2017  137  4.19  4.26  35%  3.3   9.8  3.0  36.3%  61%  12%  93.3   1.2   12%  101
2018  130  3.82  3.98  39%  3.1  10.1  3.2  37.3%  61%  11%  93.3   1.1   11%  115
2019  161  3.92  4.25  48%  3.3   8.7  2.6  37.1%  64%  11%  92.9   1.2   15%   93

Rodriguez has a solid foundation and may just be a tweak or two away from reaching his potential: 

  • He came into the league being able to reach back for 98+ mph when he needed it, but his velocity has declined and now tops out around 96 mph.
  • His only true swing-and-miss offering is his excellent change-up that is inducing swinging strikes at a 19% clip in 2019, though he also does get some whiffs from his 4-seam fastball (12% SwK). His overall 11% SwK rate gives him an xDom of 8.2, which would be slightly below league average. 
  • Given the rate at which he throws strikes, both early (FpK) and often (Ball%), Rodriguez might deserve a slightly better control rate. 
  • Home runs are not a major problem. In a year where the baseball is playing more lively it helps that he has thrown his two best ground ball pitches (GB%: sinker—59%; change-up—67%), cumulatively, seven percentage points more than in 2018. 
  • He has managed to stay healthy in 2019 after spending ~2-3 months on the injured list in each of the previous three seasons.  

Rodriguez has largely been the same guy for a number of years now, which makes it easy to call his 2019 performance a fact. He would benefit greatly from a Dom rate surge and/or a significant control rate reduction. And though that may seem like a lot to ask, it can come very fast for pitchers of this ilk (see Lucas Giolito circa 2019). 

 

Mancini exceeds expectations...Trey Mancini (1B, BAL) entered the 2019 season without much fanfare (231 ADP), but early in the season our analyst Bob Berger predicted that, "Mancini [was] in the midst of taking a significant step forward during his age 27 season" and that he "...could hit 30+ HR with a very useful batting average..." How has Bob's prognosticating held up over the heat of the summer and what can we expect from Mancini going forward? 

Year   AB   BA  xBA  HctX  bb%  ct%  GB/LD/FB   PX  xPX  HHFB*  hr/f  HR
====  ===  ===  ===  ====  ===  ===  ========  ===  ===  =====  ====  ==  
2017  543  293  263   103   6    74  51/19/30  112  113   12%    20%  24
2018  582  242  249    91   7    74  55/19/26  104   95   14%    21%  24
2019  477  273  285    96   9    76  46/21/33  132  125   17%    24%  29

Bob was spot-on and Mancini appears to be in his prime: 

  • Mancini tightened up his plate discipline in 2019 by swinging less at pitches out of the zone and making more contact on pitches in the zone. This has resulted in quality ct%, bb% and eye ratio gains. 
  • The plate discipline improvement, combined with a steep reduction in ground balls by the fringe-average runner (26.8 ft/s StatCast sprint speed), has also boosted his batting average skills significantly (xBA).  
  • An important factor in his 2019 success has been hitting more hard hit fly balls, as these are the type that most often land on the other side of the fence, rather than in an opposing outfielder's glove. 
  • Camden Yards' +15% home run boost for right handed hitters is a nice perk, as is playing close to home for the Maryland native.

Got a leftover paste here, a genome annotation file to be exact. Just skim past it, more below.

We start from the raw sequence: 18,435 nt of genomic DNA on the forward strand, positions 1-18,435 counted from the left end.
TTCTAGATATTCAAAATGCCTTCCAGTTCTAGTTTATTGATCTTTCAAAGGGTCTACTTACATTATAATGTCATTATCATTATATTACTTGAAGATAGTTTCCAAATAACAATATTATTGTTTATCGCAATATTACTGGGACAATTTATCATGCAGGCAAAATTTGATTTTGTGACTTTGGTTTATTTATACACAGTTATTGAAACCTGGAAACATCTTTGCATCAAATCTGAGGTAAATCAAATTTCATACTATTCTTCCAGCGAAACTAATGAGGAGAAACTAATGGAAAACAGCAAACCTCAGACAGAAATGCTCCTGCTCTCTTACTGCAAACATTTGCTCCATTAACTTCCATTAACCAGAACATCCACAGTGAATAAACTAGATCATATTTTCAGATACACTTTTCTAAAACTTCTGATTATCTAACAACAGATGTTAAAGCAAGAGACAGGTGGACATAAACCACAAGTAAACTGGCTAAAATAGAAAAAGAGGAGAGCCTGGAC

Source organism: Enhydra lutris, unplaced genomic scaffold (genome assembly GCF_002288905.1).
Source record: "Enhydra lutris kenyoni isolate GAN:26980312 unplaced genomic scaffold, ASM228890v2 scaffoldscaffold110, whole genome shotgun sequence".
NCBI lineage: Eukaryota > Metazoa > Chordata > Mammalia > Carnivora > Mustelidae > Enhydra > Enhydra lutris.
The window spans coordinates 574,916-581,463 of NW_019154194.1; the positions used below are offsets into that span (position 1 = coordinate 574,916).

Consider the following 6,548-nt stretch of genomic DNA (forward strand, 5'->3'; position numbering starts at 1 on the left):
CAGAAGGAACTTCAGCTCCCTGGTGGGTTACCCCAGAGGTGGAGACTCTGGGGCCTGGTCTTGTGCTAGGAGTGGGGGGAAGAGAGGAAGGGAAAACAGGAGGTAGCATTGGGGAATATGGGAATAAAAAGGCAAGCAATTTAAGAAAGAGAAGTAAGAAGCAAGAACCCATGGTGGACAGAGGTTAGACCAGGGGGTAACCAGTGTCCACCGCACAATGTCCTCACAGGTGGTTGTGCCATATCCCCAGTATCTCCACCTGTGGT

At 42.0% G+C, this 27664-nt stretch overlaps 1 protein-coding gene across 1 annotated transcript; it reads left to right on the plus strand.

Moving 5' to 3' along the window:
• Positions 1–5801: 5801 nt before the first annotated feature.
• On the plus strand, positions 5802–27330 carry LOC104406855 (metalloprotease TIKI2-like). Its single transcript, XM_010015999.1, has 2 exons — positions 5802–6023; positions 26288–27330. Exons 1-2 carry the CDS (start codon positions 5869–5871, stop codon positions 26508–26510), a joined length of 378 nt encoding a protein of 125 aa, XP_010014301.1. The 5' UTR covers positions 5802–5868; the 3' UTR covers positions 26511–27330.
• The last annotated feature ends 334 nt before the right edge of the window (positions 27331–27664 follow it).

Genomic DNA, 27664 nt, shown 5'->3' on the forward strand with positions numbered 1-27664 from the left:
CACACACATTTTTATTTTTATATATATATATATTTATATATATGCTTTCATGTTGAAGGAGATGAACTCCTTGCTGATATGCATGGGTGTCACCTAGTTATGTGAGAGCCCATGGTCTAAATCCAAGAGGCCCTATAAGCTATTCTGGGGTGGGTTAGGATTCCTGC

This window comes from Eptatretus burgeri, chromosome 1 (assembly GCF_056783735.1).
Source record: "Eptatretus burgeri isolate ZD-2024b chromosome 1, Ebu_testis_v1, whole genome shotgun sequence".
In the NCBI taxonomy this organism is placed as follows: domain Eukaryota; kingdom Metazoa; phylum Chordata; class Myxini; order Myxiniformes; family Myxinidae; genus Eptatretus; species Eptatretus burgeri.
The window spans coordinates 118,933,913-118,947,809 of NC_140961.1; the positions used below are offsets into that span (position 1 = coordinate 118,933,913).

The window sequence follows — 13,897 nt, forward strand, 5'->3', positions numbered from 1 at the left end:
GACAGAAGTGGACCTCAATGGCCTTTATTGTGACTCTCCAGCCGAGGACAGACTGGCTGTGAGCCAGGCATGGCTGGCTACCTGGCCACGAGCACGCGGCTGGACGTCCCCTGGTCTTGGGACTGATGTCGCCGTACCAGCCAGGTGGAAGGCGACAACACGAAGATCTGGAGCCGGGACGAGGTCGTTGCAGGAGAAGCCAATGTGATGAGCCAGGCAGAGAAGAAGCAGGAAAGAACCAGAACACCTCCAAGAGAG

Mancini has made a few slight adjustments to his approach that have enabled him to make the most of his skill-set. We'll call his 2019 performance a fact that appears repeatable in 2020. 

 

Bundy needs more grounders...Dylan Bundy (RHP, BAL) has yet again failed to capitalize on the talent that enticed the Orioles to select him with the fourth overall pick in the 2011 draft and that made him a consensus top-five prospect. Should we move on, or is there still reason to speculate on Bundy down the stretch and in 2020? 

Year   IP   ERA  xERA  GB%  Ctl  Dom  Cmd  Ball%  SwK   Vel  hr/9  hr/f  BPV  SI* 
====  ===  ====  ====  ===  ===  ===  ===  =====  ===  ====  ====  ====  ===  ===
2016  110  4.02  4.55  36%  3.4  8.5  2.5  35.2%  11%  93.8   1.5   13%   75   4%
2017  170  4.24  4.62  33%  2.7  8.1  3.0  35.0%  11%  92.2   1.4   11%   83   0%
2018  172  5.45  4.37  34%  2.8  9.6  3.4  33.3%  13%  91.6   2.1   18%  109   8%
2019  127  5.03  4.48  41%  3.0  9.1  3.0  35.4%  13%  91.2   1.8   18%  101   6%
Aug    24  4.13  3.33  57%  2.3  9.0  4.0  34.7%  13%  91.8   0.8   13%  136  17%
*Sinker usage 

Bundy has the tools to make a big improvement: 

  • He gets enough swings-and-misses to support a double-digit Dom rate, though he hasn't quite reached that level yet. His primary out pitches are a plus slider (24% SwK) and change-up (18% SwK). 
  • Based on the volume of strikes he throws his expected control rates are in the low 2s every year. 
  • His fastball velocity is below average, but at age 26 we can't dismiss the possibility of him regaining the above average velocity he owned in 2016. 
  • The most glaring issue here is the amount of home runs Bundy permits and much of that damage comes off of his four-seam fastball (.325 ISO against). But he has a number of ground ball inducing pitches in his arsenal: curve ball (60%), change-up (56%), slider (52%) and sinker (52%).  
  • In four August starts he has prudently decreased usage of his four-seam in favor of his sinker and other grounder-inducing, off-speed pitches. This has resulted in a significant increase in GB%, a corresponding decrease in hr/9, better results, and very intriguing skills (xERA & BPV). 

Bundy has produced a cumulative negative R$ over his MLB career and probably wouldn't be terribly difficult to acquire in most leagues right now. Given his former top prospect pedigree, his bat-missing and grounder-inducing arsenal, and the wise manner in which he has deployed said arsenal during the month of August, he could have some value over the balance of the season and is worthy of breakout speculation in 2020. 


Click here to subscribe

  For more information about the terms used in this article, see our Glossary Primer.